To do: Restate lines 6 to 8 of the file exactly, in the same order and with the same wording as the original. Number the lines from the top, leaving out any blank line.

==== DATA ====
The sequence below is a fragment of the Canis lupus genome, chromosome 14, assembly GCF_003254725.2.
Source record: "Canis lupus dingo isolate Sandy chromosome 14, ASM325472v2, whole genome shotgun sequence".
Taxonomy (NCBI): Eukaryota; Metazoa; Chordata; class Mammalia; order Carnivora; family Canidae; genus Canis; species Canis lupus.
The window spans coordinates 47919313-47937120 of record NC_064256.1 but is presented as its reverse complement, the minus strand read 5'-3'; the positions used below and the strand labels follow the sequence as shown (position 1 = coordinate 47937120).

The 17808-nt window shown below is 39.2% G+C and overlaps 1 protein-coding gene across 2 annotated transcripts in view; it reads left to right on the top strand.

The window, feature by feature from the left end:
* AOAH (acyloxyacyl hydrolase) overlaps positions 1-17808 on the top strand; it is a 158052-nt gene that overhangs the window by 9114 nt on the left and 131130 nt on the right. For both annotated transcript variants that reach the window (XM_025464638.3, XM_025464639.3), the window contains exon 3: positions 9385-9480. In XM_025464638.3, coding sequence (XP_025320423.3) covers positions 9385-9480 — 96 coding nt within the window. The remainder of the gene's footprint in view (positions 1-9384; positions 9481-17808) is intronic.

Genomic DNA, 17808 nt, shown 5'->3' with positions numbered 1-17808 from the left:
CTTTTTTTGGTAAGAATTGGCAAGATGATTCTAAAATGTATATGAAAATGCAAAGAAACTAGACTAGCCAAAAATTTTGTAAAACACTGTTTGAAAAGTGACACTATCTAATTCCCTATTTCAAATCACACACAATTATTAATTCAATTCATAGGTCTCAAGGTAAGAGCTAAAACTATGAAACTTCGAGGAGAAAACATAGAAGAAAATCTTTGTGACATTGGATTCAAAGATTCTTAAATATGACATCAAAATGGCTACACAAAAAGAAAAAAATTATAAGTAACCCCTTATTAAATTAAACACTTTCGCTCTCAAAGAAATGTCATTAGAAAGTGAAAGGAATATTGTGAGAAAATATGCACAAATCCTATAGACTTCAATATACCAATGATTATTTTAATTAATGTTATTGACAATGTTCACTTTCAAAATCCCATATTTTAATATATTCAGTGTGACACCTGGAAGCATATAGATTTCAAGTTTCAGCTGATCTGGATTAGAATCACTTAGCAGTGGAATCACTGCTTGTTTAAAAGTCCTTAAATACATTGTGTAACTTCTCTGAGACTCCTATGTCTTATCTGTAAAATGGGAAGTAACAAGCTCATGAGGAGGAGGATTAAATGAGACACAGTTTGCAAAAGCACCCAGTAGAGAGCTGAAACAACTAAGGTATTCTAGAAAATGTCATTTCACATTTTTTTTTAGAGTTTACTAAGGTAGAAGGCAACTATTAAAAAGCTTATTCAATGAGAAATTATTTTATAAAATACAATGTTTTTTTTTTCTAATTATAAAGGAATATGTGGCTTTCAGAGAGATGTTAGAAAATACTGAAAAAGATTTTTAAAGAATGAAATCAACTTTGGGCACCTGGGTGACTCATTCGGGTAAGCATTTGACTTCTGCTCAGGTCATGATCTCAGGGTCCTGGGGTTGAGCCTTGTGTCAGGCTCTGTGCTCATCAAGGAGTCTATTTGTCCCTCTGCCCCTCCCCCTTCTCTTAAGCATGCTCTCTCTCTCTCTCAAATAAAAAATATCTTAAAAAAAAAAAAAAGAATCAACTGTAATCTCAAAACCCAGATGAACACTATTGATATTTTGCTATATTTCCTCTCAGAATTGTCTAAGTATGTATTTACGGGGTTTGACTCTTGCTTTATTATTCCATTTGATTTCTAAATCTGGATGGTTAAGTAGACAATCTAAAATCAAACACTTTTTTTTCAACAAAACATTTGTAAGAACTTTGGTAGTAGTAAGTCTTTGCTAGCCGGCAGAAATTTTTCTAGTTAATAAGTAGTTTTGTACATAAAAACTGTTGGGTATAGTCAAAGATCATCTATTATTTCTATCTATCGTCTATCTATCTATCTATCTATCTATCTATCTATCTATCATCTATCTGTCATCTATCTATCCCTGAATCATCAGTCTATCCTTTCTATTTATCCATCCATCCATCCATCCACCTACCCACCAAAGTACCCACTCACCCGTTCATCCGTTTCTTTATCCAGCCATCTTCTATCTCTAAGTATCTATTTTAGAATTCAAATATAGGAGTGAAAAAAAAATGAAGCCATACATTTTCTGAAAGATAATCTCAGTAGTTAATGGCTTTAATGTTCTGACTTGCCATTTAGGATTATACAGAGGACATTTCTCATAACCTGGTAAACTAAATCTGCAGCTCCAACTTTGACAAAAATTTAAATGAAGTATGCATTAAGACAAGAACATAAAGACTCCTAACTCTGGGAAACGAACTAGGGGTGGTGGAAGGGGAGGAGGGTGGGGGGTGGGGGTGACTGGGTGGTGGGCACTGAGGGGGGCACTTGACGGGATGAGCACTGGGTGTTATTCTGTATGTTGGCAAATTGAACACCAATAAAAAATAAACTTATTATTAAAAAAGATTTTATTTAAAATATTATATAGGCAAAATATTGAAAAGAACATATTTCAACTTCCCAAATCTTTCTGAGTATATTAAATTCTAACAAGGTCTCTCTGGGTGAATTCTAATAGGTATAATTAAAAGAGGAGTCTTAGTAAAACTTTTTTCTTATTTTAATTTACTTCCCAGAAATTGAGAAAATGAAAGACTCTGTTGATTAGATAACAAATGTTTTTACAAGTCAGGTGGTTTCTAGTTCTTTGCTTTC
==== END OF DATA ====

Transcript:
The window, feature by feature from the left end:
* AOAH (acyloxyacyl hydrolase) overlaps positions 1-17808 on the top strand; it is a 158052-nt gene that overhangs the window by 9114 nt on the left and 131130 nt on the right. For both annotated transcript variants that reach the window (XM_025464638.3, XM_025464639.3), the window contains exon 3: positions 9385-9480. In XM_025464638.3, coding sequence (XP_025320423.3) covers positions 9385-9480 — 96 coding nt within the window. The remainder of the gene's footprint in view (positions 1-9384; positions 9481-17808) is intronic.

Genomic DNA, 17808 nt, shown 5'->3' with positions numbered 1-17808 from the left: